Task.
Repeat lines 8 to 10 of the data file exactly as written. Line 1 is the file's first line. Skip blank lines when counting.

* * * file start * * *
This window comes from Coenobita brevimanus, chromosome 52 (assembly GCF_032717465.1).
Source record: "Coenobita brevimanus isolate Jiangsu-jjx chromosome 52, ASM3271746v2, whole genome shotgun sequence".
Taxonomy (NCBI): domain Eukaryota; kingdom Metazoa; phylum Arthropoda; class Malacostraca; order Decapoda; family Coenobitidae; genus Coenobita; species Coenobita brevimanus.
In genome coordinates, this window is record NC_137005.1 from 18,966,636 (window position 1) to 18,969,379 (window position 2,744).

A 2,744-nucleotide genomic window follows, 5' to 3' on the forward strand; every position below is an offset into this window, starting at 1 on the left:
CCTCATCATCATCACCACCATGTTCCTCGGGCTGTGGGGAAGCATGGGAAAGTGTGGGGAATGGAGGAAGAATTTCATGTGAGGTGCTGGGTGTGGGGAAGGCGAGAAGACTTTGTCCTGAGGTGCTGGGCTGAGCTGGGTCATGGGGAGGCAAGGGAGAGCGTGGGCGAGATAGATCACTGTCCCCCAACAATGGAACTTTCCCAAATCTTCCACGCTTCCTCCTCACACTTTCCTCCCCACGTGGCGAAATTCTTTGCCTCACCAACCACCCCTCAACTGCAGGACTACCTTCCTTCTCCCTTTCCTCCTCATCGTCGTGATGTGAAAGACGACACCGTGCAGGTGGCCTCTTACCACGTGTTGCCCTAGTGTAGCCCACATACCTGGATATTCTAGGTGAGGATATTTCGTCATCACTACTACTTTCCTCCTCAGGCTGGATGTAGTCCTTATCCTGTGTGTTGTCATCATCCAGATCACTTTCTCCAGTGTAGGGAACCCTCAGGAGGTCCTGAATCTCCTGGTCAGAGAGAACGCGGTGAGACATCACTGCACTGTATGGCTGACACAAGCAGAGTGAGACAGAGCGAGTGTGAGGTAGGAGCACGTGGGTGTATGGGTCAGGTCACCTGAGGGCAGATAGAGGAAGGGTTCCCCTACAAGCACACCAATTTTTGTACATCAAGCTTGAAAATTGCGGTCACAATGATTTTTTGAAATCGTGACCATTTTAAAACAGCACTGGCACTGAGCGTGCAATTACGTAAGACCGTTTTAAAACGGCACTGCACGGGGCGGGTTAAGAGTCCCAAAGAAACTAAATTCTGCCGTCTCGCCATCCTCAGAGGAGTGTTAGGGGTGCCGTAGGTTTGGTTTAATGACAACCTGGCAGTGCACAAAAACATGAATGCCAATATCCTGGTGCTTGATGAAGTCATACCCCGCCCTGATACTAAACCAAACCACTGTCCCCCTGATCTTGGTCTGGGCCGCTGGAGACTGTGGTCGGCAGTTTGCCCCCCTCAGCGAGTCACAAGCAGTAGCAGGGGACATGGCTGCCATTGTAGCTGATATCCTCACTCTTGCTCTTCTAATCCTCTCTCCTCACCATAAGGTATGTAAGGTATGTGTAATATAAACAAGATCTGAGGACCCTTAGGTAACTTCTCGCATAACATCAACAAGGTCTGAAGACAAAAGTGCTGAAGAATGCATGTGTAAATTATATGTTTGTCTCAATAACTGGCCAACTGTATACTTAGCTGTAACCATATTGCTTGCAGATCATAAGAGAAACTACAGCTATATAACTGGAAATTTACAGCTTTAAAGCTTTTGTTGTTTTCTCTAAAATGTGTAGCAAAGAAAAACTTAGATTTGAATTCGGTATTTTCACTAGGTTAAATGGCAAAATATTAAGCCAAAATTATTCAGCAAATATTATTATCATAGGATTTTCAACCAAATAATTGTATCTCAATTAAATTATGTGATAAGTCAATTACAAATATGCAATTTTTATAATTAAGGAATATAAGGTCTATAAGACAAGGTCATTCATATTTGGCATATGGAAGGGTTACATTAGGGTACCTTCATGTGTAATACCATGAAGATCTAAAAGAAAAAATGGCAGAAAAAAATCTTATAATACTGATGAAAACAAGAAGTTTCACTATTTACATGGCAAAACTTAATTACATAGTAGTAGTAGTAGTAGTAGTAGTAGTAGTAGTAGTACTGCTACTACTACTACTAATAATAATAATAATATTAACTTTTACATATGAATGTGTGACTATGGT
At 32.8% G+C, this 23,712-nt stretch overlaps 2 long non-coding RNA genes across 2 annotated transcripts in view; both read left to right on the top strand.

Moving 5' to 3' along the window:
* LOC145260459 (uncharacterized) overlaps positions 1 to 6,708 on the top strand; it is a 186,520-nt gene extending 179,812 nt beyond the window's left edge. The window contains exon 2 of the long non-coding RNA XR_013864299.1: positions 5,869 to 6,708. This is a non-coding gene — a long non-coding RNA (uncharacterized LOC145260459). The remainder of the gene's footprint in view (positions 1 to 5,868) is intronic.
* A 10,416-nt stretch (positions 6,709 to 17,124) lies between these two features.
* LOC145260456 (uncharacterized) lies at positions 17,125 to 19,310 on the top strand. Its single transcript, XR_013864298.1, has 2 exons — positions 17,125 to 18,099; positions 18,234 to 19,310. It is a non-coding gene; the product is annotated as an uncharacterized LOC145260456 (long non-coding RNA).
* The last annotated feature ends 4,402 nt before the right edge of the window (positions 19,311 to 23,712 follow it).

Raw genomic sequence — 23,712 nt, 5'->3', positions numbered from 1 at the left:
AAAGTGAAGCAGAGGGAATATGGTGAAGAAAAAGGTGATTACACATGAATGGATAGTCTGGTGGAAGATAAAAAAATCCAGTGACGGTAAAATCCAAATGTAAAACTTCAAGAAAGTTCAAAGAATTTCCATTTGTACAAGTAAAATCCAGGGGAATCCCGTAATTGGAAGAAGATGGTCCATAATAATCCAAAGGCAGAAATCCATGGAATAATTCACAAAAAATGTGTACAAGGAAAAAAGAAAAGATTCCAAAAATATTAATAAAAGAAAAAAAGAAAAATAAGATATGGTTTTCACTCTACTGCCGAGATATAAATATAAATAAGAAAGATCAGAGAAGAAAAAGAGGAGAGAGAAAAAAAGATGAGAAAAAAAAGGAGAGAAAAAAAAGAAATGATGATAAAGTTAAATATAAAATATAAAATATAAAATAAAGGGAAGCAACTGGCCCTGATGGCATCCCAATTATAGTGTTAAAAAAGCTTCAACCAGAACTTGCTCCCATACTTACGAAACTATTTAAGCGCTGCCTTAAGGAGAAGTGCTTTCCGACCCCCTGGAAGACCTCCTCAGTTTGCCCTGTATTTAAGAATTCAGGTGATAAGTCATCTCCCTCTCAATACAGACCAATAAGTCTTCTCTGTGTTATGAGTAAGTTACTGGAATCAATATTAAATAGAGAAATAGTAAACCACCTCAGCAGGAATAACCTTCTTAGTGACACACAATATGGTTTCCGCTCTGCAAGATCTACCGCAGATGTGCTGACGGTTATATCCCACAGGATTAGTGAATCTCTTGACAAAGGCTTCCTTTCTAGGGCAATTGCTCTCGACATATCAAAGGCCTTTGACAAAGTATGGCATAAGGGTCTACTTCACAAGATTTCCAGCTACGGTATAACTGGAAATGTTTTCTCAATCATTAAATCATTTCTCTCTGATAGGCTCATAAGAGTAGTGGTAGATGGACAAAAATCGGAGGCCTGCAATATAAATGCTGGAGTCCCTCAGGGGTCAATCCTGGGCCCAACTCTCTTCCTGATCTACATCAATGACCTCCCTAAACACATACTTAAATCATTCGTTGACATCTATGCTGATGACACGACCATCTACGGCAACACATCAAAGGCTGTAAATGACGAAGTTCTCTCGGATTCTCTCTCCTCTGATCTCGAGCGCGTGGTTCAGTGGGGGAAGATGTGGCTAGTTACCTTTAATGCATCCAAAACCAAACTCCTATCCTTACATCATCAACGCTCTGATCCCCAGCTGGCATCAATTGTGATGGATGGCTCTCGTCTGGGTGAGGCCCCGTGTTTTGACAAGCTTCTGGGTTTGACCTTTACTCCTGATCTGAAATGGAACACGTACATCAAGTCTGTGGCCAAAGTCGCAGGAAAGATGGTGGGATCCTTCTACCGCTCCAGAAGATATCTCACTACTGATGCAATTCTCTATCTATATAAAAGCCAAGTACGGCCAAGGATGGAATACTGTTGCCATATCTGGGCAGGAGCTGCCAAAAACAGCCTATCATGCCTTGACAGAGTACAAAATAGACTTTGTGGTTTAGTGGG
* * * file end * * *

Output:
Moving 5' to 3' along the window:
* LOC145260459 (uncharacterized) overlaps positions 1 to 6,708 on the top strand; it is a 186,520-nt gene extending 179,812 nt beyond the window's left edge. The window contains exon 2 of the long non-coding RNA XR_013864299.1: positions 5,869 to 6,708. This is a non-coding gene — a long non-coding RNA (uncharacterized LOC145260459). The remainder of the gene's footprint in view (positions 1 to 5,868) is intronic.
* A 10,416-nt stretch (positions 6,709 to 17,124) lies between these two features.